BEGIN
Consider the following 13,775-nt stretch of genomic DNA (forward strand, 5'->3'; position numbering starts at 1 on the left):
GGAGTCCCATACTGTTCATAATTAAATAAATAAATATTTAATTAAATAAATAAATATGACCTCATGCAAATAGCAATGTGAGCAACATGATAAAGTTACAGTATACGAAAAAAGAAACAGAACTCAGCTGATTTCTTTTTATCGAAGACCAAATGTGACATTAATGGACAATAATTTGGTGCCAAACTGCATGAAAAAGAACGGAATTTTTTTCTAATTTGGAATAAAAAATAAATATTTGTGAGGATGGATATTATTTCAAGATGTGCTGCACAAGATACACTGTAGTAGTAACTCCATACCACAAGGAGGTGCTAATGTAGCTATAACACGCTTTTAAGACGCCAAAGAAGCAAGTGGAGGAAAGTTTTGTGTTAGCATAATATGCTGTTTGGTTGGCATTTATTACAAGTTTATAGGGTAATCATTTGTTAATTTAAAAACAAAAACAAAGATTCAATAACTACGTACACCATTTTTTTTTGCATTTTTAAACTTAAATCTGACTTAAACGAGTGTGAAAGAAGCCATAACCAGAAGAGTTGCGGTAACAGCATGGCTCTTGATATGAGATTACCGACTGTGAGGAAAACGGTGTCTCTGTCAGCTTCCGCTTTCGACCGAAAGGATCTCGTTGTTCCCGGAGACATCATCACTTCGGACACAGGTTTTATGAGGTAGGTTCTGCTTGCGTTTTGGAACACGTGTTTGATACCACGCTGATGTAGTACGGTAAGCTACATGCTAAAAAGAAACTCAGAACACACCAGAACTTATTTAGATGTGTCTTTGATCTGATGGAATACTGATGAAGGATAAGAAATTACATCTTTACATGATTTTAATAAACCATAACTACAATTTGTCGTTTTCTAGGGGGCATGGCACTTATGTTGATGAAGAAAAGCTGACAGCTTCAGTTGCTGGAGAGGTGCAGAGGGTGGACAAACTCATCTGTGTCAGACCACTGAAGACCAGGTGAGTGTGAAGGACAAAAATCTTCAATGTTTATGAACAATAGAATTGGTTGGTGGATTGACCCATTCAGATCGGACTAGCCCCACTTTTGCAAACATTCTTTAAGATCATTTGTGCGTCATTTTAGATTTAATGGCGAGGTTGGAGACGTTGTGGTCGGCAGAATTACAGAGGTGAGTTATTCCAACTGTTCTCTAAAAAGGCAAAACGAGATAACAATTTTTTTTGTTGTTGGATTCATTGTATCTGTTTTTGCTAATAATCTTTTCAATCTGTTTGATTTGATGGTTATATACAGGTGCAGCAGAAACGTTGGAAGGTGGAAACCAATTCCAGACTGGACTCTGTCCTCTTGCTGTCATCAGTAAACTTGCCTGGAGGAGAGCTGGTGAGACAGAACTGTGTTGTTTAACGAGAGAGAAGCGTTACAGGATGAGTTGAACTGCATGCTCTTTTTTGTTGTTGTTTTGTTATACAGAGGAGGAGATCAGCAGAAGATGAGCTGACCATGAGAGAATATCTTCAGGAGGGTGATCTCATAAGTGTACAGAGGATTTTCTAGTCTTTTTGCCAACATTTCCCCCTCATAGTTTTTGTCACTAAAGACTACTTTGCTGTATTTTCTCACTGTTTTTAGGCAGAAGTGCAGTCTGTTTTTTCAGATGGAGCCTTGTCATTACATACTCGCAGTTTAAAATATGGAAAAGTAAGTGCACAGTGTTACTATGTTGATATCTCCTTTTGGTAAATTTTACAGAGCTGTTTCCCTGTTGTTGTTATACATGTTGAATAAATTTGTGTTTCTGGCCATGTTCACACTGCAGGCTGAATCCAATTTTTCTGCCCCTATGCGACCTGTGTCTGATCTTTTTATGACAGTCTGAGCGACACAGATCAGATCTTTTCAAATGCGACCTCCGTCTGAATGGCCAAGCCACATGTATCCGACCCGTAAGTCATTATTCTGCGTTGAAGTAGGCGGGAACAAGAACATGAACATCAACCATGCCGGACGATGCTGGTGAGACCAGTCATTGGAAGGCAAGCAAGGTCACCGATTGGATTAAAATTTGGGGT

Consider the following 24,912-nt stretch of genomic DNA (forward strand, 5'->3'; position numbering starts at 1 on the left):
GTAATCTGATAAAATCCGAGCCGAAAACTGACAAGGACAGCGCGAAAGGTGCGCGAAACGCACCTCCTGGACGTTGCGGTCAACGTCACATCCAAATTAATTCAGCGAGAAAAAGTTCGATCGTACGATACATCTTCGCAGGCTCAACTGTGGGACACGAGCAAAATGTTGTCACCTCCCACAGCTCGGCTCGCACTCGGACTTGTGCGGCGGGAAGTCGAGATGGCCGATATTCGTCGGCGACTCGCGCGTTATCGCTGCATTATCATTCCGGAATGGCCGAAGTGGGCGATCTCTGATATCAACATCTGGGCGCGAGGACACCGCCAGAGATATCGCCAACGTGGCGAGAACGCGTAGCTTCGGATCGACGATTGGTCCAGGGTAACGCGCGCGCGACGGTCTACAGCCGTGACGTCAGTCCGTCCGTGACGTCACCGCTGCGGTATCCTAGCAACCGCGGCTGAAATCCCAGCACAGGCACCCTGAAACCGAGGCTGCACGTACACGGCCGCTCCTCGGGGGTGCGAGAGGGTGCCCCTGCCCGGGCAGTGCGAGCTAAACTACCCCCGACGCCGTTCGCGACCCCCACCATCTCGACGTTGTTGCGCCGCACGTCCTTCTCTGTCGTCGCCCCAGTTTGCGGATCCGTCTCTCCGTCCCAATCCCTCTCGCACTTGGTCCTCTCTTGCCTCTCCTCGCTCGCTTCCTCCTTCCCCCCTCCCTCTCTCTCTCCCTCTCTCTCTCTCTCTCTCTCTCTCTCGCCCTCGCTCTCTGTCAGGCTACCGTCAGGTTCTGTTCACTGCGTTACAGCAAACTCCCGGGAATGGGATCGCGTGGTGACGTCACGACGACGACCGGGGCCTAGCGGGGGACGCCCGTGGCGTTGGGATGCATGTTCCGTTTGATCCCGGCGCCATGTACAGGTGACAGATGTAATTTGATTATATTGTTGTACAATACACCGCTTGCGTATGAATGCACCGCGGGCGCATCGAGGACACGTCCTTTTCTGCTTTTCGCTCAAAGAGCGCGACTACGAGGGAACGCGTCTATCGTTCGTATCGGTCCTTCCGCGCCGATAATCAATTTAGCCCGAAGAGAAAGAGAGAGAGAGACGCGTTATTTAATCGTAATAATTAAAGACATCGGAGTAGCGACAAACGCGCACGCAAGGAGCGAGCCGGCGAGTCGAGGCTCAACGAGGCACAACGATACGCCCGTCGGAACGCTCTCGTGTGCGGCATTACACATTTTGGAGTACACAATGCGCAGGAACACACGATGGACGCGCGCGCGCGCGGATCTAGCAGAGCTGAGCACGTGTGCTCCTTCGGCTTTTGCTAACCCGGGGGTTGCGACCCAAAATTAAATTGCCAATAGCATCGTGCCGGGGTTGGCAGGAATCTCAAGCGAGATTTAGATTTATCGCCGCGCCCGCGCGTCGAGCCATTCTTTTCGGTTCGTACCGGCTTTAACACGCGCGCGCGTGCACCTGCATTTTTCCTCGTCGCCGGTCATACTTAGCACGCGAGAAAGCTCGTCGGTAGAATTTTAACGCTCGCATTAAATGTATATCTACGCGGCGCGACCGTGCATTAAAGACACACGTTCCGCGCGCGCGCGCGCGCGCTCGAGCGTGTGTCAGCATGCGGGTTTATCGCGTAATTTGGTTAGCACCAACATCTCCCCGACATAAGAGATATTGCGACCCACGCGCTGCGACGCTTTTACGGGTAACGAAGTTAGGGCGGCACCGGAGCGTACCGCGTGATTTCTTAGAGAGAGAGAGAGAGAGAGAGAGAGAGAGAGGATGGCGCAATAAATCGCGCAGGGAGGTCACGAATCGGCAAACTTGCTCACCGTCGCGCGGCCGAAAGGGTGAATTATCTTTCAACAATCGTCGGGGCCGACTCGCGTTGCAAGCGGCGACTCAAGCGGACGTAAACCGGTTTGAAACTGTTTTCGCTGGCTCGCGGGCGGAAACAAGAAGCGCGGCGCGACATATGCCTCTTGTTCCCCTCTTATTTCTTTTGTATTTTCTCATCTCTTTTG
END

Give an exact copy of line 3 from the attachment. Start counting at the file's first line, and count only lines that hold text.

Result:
Consider the following 24,912-nt stretch of genomic DNA (forward strand, 5'->3'; position numbering starts at 1 on the left):